The COVID-19 crisis is moving so fast that politicians find themselves unable to keep up. Consider that, on April 9th, President Trump asked Congress for an additional $250 billion dollars to add badly needed funds to the Small Business COVID-19 relief program. This was a program that has been heavily oversubscribed with loan applications since it had been launched two weeks earlier.
Unfortunately, Washington D.C. Democrats couldn’t resist overreaching, and immediately blocked the bill, attempting to load it up with special interest restrictions, more money for even bigger government, and earmarks for their home districts.
It’s a common theme we are seeing in both Washingtons.
Here at home in Washington State, Seattle Councilmember Kshama Sawant recently took a jab at Amazon and the Seattle business community. Sawant renewed the call for a tax on the retail giant and other employers to pay first for coronavirus efforts, and then for social housing and Green New Deal programs. Never mind that Amazon is voluntarily donating massive amounts of capital to help with crisis relief efforts and continues to keep as many people employed and on the payroll as possible.
That, apparently, isn’t enough for Seattle Democrats (or Socialists) like Sawant.
If you think Sawant is alone in calling for more taxes in a crisis, think again. Democrat Mayor Jenny Durkin is also getting in on the action. Durkin is pushing for an income tax despite the Washington Supreme Court decision last week that blocked the City of Seattle from creating one. Using the coronavirus as an excuse, Durkin said, “Those that have more can – and must – do more. This has never been more true than now.”
Maybe Durkin can lead by example by donating a chunk of her six-figure salary to crisis relief efforts.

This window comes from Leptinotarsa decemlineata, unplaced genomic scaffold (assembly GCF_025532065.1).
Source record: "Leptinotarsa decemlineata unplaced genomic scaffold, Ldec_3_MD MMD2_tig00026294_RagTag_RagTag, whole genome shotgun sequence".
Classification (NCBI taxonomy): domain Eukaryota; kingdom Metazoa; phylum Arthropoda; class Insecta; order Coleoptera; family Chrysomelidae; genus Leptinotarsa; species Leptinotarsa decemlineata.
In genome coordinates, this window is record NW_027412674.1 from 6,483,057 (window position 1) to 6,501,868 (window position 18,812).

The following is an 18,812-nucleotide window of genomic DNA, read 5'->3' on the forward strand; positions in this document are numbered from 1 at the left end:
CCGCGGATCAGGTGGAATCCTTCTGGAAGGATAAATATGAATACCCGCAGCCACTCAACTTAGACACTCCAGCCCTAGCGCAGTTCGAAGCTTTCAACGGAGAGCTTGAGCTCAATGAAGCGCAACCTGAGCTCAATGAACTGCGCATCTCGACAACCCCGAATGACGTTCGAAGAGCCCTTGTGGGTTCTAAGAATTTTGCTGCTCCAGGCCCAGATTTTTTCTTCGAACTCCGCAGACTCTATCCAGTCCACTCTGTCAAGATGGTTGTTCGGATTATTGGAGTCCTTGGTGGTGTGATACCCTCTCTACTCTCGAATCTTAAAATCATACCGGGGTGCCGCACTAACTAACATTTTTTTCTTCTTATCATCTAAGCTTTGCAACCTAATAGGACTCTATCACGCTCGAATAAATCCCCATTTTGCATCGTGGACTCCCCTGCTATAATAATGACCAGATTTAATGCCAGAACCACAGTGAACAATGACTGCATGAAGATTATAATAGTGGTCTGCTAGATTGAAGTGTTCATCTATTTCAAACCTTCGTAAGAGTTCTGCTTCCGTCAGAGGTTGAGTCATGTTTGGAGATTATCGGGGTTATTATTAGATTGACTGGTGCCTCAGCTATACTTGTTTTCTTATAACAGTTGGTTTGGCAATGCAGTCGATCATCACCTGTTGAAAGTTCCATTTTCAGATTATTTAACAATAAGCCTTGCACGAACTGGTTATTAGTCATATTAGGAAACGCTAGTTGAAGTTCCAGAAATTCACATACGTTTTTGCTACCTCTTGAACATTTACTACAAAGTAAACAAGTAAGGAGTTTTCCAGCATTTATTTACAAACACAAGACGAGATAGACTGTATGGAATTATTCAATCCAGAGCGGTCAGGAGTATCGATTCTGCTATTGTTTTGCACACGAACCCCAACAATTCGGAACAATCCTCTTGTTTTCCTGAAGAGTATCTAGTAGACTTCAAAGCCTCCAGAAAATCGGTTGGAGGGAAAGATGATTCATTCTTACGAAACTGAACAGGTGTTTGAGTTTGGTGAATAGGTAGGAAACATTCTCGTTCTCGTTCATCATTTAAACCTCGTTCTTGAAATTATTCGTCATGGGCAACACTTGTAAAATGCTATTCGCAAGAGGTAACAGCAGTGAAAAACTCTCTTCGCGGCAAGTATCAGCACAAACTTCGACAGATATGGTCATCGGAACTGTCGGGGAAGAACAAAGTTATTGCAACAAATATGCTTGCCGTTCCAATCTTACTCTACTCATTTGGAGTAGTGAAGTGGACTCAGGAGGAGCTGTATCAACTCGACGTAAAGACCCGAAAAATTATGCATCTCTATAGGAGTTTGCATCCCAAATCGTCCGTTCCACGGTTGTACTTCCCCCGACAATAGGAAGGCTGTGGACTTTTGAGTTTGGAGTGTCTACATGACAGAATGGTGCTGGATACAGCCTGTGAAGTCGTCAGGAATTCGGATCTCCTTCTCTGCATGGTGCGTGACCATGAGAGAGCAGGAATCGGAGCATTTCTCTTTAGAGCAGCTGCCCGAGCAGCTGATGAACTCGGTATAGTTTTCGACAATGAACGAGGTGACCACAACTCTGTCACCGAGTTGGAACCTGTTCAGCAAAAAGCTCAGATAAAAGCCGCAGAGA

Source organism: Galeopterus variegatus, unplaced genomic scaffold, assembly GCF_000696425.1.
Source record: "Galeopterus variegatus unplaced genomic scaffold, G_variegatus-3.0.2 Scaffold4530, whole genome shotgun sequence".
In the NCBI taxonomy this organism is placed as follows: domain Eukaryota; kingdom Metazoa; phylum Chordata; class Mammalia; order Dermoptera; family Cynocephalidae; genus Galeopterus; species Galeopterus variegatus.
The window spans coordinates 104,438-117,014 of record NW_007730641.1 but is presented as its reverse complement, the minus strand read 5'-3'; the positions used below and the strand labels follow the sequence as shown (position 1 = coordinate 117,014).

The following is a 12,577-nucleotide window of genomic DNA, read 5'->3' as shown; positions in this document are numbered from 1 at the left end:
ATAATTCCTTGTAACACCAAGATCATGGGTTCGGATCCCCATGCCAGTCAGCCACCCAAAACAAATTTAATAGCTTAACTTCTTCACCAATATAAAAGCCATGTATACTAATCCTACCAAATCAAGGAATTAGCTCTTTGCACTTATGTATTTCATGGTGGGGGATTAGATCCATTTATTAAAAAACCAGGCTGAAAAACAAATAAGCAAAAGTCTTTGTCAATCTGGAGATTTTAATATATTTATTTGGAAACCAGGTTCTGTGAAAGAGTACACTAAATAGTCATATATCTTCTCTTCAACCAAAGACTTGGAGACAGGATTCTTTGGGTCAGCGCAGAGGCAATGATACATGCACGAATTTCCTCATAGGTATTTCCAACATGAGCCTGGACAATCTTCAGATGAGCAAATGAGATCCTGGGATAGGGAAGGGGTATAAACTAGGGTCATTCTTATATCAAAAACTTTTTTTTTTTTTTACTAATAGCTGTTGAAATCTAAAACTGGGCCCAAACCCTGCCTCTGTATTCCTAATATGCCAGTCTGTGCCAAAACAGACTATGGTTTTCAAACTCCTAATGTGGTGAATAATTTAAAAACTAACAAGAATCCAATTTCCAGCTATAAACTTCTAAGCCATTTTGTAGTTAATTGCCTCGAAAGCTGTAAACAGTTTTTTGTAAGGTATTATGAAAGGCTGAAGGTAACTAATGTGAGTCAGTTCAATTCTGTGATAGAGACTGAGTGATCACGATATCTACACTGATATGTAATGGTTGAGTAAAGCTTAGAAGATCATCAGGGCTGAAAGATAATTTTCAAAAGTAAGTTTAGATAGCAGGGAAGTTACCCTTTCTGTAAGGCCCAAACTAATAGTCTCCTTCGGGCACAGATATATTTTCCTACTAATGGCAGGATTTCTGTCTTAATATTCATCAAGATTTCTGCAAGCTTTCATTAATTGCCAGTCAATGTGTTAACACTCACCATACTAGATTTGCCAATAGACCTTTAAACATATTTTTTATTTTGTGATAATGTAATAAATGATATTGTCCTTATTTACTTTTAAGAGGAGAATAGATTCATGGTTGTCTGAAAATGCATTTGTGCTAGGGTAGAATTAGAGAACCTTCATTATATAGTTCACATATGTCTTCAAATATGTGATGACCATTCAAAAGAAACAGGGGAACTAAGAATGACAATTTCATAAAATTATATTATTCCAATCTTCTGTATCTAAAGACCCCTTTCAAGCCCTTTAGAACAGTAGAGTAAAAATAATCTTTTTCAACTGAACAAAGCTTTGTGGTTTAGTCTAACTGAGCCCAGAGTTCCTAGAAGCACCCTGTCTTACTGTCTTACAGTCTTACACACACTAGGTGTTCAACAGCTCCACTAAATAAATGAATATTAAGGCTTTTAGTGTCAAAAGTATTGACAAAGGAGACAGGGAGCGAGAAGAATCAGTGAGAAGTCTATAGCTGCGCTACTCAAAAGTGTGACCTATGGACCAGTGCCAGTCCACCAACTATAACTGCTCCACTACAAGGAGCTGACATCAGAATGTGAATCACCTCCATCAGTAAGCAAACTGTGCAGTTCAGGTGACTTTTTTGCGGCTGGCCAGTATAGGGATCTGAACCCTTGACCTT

The move of the Boeing headquarters from Seattle to Chicago demonstrated, back in 2001, that if you keep telling your local businesses you want to tax them out of profitability, they eventually will pack up their bags and go somewhere else. Amazon is no different and recent real estate investments in Bellevue indicate they are in the process of doing the same as Boeing.
Goodbye Seattle — and Seattle politicians can say goodbye to all that tax revenue the city has enjoyed.
Democrat lawmakers in Olympia also took a shot at creating a new head-tax earlier this year. The bill, sponsored by Seattle Representative Nicole Macri, in a similar fashion to Sawant’s and Durkin’s misguided efforts, would tax large businesses in King County unfairly.
The point that is lost on all these liberal politicians is that the more they increase taxes, the greater the chance they kill the golden goose that generates the tax base their governments depend on.
Businesses exists to make money and grow the economy. They provide jobs in the community and often have extensive philanthropic efforts to make things better for everyone. Poke them in the eye enough and they will pack up their tents and leave, along with the jobs, the tax revenue, and the community investment that the Democrats so love to collect.
In 1930, the Smoot-Hawley act was passed to generate more revenue for the federal government by raising taxes. It had the opposite affect and the country slipped further into the Great Depression. Several decades later, economist Arthur Laffer theorized that cutting rates would increase revenue for the government, as the economy grew. In economist circles, it’s called the Laffer Curve and up to a point, it works.
If this all sounds too familiar, it probably is. Every Ferris Bueller fan know it’s called “Voodoo Economics”.
Maybe the liberal Democrats who are so intent on ballooning the tax rolls to fund their special projects should take a break, watch the movie, and learn some basic economics.